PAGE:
Bridge, Scaffolding Fall on Autobahn
A newly built section of a bridge on Germany’s Autobahn system collapsed Wednesday (June 15), leaving one worker dead and seriously injuring six others.
Authorities are investigating what led the 131-foot section of bridge on the A7 highway construction project to drop, bringing down the work site’s scaffolding as it fell.
It wasn’t immediately clear what led to the collapse, German broadcaster Deutsche Welle reported.
‘A Real Field of Rubble’
Construction of the new $16.71 million 774-foot span in northern Bavaria began in 2015 with a completion date scheduled for 2017. The bridge is being built parallel to the 50-year-old bridge it will replace and which drivers continue to use until the new structure opens.
According to German news site The Local, the entire section of the bridge, on which concrete had just been laid, collapsed at around 4 p.m.
A crew of 20 was said to be on site Wednesday when the bridge and scaffolding fell about 65 feet onto workers, police spokesman Bjorn Schmitt told the BBC.
Initial reports indicated two fatalities and six severe injuries, with several other workers reportedly suffered only minor injuries in the accident.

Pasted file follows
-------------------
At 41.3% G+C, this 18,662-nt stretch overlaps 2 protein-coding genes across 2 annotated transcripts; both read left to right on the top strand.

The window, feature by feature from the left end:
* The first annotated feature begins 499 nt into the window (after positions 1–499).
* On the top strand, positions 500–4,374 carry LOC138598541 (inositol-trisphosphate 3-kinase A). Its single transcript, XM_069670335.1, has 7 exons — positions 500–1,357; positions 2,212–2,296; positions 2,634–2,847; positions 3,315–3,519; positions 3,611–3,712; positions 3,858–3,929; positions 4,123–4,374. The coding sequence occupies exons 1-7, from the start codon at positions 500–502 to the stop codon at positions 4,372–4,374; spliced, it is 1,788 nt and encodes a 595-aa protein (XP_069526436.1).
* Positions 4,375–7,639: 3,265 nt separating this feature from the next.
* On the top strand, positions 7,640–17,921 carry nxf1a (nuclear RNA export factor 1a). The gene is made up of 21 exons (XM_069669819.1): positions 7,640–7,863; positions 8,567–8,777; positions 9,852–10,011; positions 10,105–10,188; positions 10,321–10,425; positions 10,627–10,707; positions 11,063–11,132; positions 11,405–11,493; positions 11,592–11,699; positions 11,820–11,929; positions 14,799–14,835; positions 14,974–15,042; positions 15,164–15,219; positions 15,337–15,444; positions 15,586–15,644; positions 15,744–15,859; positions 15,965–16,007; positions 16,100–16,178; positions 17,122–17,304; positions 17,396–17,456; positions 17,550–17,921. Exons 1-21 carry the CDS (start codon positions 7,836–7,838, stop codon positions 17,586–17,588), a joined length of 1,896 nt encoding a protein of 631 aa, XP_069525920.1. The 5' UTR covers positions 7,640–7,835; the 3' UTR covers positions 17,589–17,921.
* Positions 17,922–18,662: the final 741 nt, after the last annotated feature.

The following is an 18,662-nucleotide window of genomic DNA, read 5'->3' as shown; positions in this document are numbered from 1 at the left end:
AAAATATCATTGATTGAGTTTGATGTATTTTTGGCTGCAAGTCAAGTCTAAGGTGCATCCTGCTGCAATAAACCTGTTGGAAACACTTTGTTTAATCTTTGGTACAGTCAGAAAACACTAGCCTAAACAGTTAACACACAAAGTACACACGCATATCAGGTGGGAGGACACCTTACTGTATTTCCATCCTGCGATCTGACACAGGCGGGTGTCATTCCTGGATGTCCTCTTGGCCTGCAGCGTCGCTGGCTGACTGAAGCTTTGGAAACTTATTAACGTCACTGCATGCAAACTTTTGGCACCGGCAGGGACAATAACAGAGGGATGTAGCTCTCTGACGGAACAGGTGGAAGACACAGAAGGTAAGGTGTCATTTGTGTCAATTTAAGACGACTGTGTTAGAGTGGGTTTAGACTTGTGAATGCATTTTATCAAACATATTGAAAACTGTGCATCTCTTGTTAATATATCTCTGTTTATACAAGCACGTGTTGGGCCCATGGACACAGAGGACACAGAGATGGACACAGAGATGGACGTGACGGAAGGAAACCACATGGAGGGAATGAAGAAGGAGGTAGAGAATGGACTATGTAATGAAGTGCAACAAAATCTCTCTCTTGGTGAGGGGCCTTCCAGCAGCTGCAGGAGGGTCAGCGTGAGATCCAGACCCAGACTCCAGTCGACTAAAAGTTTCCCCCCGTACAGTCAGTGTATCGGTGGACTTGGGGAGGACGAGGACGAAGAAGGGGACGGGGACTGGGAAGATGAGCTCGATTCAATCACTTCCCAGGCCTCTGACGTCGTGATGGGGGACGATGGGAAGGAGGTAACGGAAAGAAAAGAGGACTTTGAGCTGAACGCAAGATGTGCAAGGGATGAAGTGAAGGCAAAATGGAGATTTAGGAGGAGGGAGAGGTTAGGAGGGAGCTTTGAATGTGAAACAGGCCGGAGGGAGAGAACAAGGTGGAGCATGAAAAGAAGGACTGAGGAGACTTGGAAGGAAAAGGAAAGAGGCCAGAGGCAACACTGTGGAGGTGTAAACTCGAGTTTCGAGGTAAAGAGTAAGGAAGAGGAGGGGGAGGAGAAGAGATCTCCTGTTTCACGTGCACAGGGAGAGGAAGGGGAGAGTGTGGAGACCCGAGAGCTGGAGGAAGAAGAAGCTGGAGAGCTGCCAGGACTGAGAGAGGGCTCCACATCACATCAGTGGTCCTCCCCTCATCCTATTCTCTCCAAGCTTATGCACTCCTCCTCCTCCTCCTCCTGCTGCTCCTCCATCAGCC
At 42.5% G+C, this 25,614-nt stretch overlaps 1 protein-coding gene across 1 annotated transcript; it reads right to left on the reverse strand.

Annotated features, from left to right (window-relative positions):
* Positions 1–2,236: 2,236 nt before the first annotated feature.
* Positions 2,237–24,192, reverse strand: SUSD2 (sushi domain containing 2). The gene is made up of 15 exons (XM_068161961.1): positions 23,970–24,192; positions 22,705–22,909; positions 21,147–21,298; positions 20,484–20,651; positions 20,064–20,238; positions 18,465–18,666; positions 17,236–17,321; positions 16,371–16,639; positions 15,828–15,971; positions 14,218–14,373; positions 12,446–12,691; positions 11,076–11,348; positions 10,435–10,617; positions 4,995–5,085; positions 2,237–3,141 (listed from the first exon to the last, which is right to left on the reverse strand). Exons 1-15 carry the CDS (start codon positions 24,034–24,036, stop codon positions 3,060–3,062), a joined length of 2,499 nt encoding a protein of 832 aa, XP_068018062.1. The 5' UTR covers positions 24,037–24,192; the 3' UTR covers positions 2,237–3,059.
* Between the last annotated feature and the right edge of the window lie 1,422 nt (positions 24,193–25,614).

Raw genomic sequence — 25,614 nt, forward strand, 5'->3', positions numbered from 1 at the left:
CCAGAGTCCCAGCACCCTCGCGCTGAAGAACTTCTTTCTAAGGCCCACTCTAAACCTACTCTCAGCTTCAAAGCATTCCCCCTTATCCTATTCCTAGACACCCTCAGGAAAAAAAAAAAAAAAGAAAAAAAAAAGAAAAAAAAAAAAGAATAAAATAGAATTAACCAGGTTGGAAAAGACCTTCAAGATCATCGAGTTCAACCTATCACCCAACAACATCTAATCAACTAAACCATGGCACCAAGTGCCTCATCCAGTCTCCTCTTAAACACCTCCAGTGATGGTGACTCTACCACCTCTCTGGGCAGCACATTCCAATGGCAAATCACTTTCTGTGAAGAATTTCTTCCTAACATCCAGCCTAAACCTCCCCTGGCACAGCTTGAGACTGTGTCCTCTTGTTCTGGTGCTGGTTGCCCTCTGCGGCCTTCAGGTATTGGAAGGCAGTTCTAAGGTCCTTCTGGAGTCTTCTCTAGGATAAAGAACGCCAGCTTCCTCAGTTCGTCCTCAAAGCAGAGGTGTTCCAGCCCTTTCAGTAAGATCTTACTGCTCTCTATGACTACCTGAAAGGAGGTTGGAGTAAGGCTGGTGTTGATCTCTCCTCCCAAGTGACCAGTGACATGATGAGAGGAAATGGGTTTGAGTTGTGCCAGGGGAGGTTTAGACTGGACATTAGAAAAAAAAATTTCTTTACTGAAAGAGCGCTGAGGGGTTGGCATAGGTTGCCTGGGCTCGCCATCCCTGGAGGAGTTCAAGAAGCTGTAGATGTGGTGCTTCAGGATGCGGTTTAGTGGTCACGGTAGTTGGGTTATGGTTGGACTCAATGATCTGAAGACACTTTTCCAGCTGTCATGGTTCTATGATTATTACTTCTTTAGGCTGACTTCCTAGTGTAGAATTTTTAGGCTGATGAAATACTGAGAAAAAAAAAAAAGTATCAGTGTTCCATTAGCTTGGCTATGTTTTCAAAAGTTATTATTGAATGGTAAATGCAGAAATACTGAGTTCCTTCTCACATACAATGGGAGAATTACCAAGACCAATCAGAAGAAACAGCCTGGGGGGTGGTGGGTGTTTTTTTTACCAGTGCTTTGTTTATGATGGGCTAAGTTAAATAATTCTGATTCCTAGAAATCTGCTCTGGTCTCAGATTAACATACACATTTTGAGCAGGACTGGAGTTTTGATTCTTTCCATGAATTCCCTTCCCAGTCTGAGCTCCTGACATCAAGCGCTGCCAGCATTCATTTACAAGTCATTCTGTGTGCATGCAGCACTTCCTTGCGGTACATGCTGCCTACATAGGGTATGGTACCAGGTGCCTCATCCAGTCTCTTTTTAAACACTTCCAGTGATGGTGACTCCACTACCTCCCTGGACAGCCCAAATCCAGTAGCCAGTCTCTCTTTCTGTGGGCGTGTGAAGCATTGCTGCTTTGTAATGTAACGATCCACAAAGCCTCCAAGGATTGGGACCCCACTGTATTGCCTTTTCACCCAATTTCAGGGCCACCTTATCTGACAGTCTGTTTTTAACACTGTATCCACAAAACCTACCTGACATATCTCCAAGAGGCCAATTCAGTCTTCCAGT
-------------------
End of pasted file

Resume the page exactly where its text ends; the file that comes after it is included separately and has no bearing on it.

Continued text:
At the time, police were working to determine whether any workers remained trapped under the rubble. Moreover, officials were uncertain whether any traffic had been travelling beneath the structure at the time of the collapse.
More than 100 rescue workers were on site that evening with five rescue helicopters, dog units and cranes in use to move debris, sources said.
“I’ve never seen such a thing, a real field of rubble like when a building has been blown up by a bomb,” said Gerhard Eck of the Bavarian interior ministry.
A spokesperson for the interior ministry later confirmed that one man lost his life and a total of 15 people were injured, six of them seriously. All of the missing had been accounted for as well.
“I want to express my deepest sympathies to the relatives of those affected,” said Bavarian interior minister Joachim Herrmann.
“If it turns out that human or technical error was to blame then we must look into the finest details of the case,” Herrmann added.
The investigation continues.